Which of the hunts you’ve carried out was the most interesting or challenging?

My most technically challenging hunt was one of my first hunts. The hunt required finding malicious use of compromised service accounts. It involved the monitoring of all authentication events in an enterprise, real time, automated modification of active lists with time based expirations, and the creation/use of hunting channels in a SIEM.  

The resulting hunting channel had a very low fidelity level for each alert individually, but the malicious uses of the accounts were able to be found by the Hunting team.

What hunting techniques, tools, and datasets do you use most frequently?

I presented at the Rocky Mountain Information Security Conference (RMISC) in 2016 and covered this topic in depth. The slides are available here. A quick summary is below.

Hunting Activities work best when organized into a hierarchy of:

  1. Choosing an Anchor Diagram
  2. Creating Hunting Goals
  3. Creating Hunting Activities
  4. Collecting Metrics

The Anchor is a high level description of the Attack Lifecycle model with specific delineations of each phase. Hunting goals are focused on detecting activity in one or more phases of the chosen attack lifecycle model. Hunting activities focus on a methodology of completing a hunting goal (there may be multiple activities for each goal). Finally, metrics are the way of validating the efficacy of the hunting team, its members, and the methodologies themselves.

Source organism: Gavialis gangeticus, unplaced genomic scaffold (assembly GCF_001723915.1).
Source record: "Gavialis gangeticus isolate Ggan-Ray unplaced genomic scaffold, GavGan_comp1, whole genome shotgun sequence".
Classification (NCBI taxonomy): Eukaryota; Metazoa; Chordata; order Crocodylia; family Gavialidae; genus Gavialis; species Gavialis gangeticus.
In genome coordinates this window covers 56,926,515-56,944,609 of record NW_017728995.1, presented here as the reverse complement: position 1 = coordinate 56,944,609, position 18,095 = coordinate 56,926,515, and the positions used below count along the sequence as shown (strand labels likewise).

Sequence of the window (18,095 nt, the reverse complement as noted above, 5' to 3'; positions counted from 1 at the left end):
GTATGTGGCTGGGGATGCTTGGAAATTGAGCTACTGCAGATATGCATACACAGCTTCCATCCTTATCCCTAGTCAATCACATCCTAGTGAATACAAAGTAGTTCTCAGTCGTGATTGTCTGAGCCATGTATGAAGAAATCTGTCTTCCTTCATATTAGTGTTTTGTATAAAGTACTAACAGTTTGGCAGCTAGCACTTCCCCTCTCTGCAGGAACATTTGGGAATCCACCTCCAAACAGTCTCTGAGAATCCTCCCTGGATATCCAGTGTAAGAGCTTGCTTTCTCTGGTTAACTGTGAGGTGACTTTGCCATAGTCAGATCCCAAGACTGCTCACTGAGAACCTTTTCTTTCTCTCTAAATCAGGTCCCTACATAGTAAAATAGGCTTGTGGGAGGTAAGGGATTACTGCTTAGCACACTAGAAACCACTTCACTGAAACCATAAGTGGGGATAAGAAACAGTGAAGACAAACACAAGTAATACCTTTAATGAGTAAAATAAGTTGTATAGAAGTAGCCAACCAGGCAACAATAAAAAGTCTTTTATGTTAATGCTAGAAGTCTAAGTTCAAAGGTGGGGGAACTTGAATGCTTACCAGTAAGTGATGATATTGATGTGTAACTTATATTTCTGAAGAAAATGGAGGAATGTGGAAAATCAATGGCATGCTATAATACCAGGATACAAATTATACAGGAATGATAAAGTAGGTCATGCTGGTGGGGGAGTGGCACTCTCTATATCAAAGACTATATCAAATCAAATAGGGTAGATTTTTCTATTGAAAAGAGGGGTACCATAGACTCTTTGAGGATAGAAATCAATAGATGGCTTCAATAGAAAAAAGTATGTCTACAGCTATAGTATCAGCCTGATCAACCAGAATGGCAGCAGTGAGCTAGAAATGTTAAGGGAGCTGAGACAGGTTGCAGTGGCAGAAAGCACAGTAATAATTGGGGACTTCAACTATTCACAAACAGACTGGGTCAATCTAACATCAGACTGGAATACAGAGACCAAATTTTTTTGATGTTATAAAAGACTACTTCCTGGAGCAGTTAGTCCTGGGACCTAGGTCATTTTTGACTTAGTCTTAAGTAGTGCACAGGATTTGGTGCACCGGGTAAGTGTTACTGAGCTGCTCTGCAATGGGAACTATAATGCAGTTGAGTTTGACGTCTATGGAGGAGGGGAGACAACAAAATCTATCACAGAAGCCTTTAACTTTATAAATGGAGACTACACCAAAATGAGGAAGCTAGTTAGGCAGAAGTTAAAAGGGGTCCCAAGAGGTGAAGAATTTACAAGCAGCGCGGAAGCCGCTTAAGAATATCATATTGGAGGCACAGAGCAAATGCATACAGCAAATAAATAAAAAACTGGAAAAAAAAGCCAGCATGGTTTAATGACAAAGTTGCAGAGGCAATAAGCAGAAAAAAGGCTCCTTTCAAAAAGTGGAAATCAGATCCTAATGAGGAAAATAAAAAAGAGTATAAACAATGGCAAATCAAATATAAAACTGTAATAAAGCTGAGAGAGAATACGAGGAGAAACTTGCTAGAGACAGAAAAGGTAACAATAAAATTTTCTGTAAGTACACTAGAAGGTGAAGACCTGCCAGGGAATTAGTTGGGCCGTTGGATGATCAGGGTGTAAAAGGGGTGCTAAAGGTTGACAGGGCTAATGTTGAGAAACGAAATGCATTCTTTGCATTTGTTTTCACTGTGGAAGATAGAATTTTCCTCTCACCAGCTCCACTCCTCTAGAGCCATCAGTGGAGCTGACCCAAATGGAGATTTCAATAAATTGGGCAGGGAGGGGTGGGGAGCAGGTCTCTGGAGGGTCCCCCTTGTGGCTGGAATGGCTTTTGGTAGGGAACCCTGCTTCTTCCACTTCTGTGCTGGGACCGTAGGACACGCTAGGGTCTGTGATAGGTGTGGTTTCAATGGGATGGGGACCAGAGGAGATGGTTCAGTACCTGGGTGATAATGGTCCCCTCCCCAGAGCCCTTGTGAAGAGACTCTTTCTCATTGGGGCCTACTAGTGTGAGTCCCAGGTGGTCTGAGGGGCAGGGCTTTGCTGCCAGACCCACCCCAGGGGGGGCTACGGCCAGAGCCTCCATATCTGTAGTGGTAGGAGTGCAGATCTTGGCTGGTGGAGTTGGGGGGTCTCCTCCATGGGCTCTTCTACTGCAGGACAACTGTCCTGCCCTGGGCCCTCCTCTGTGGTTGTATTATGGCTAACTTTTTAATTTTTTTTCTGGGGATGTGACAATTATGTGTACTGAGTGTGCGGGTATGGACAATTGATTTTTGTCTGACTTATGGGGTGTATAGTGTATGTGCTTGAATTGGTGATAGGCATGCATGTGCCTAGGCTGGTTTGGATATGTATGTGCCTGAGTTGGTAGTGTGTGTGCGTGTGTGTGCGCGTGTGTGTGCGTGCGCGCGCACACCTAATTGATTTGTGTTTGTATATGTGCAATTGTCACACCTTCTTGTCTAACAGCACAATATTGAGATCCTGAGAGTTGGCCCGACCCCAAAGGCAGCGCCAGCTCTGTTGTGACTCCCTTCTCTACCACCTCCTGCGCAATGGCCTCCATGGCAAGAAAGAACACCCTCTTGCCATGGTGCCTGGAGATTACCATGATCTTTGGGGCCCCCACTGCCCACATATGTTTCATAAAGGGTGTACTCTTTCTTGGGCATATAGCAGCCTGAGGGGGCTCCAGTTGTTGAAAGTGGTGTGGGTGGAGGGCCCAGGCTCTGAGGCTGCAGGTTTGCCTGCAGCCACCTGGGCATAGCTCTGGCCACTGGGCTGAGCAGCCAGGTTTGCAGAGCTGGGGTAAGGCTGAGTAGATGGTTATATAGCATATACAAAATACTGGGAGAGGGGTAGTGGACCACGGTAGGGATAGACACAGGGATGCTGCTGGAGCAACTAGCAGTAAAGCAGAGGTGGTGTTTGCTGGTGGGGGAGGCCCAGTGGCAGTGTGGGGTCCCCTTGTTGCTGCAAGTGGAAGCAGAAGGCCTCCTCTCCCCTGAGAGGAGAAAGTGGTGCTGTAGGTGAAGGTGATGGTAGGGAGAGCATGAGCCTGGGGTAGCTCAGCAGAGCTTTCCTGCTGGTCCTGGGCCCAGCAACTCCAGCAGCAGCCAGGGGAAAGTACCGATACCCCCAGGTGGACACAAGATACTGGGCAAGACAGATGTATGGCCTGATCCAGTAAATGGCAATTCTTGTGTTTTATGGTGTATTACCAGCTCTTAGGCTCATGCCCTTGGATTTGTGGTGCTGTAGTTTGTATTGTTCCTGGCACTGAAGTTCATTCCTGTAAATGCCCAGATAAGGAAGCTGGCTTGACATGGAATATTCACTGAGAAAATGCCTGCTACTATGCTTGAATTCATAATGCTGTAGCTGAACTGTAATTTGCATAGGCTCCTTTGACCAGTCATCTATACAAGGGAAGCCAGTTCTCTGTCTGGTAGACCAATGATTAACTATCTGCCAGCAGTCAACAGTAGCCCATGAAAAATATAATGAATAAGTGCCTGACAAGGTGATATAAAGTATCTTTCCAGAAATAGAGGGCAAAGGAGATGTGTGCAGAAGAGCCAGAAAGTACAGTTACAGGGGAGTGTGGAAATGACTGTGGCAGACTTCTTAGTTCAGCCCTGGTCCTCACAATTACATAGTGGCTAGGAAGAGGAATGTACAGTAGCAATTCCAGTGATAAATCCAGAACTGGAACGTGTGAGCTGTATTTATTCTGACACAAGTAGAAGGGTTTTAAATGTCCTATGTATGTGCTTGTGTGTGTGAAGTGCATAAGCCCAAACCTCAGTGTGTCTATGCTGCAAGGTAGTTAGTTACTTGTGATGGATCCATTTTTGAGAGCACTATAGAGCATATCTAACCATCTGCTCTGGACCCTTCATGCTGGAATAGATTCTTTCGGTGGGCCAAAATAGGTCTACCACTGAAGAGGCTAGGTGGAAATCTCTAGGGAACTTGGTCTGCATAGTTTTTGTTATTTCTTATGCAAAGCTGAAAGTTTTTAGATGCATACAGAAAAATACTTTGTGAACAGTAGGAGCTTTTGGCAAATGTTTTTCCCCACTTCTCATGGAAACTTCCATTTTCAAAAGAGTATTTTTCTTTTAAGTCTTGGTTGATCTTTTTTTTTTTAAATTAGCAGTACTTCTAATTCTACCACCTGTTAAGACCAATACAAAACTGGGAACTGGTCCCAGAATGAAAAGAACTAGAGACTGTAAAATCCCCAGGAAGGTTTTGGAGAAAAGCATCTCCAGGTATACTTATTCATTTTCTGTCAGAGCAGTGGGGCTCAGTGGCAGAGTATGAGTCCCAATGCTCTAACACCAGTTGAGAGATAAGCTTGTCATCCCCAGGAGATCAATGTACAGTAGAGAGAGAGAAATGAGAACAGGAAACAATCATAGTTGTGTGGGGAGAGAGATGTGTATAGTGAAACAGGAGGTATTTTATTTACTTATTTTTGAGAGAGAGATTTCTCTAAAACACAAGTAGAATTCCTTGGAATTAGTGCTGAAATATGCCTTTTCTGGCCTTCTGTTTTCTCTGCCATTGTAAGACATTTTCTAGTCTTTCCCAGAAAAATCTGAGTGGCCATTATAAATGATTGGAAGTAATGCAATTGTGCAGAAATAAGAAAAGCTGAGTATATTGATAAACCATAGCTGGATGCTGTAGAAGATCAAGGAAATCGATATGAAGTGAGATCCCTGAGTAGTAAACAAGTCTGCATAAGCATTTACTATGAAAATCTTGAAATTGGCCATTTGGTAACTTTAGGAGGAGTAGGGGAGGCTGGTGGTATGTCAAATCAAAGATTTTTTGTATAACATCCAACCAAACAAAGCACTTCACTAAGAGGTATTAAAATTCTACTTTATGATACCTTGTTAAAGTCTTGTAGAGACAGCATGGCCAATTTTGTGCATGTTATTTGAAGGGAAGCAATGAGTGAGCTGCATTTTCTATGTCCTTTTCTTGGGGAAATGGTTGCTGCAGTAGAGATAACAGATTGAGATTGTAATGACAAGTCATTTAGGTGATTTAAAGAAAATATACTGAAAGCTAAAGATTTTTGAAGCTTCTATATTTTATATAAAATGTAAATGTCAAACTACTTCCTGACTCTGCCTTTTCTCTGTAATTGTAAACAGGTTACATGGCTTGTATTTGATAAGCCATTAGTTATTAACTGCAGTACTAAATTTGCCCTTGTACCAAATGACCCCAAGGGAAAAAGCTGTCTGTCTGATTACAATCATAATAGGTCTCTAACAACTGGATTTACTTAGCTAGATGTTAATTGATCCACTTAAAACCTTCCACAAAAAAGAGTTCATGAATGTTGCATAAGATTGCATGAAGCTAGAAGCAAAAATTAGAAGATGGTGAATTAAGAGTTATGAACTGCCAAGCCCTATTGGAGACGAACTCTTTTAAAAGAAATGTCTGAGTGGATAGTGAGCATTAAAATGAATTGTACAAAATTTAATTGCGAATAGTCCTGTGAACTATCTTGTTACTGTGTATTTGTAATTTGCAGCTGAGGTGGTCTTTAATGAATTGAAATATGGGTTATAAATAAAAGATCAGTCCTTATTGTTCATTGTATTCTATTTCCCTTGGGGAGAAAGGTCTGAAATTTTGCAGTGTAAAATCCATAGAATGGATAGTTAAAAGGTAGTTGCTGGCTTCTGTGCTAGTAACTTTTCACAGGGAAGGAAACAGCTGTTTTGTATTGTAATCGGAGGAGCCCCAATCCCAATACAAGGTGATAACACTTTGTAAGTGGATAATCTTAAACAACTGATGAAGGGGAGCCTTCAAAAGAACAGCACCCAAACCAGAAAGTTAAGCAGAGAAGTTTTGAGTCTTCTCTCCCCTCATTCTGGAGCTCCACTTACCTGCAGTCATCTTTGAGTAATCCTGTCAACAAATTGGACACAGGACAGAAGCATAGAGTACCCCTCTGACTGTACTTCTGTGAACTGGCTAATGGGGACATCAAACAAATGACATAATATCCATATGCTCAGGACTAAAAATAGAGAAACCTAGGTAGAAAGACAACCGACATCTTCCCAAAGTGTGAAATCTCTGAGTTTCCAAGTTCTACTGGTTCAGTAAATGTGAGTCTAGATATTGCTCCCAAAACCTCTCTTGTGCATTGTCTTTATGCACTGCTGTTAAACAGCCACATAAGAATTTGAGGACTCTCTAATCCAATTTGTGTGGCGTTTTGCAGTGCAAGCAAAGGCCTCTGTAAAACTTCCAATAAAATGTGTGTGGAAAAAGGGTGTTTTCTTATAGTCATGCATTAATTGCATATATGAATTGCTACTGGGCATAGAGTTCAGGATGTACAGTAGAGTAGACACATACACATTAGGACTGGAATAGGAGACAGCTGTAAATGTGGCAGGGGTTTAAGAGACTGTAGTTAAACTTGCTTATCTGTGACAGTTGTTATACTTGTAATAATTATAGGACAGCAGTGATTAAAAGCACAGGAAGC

The Sqrrl Hunting Loop is a great model to use when creating hunting activities as it addresses the methodology and feedback loop inherent in every hunting activity.

In general, for techniques I really enjoy digging into large amounts of data traversing the intranet to internet boundaries. This is a great way to find things trying to hide in plain sight. I also enjoy creating automated system to hunt through datasets too large and dynamic to hunt with tools like grep. Creating daily dynamic lists to track source machine names for all failed login attempts using service accounts can have good results over time.

What value do you actively see come out of your hunting activities?

Each Hunting outcome provides benefit to the organization and they can be categorized as concluding in one of the following three ways: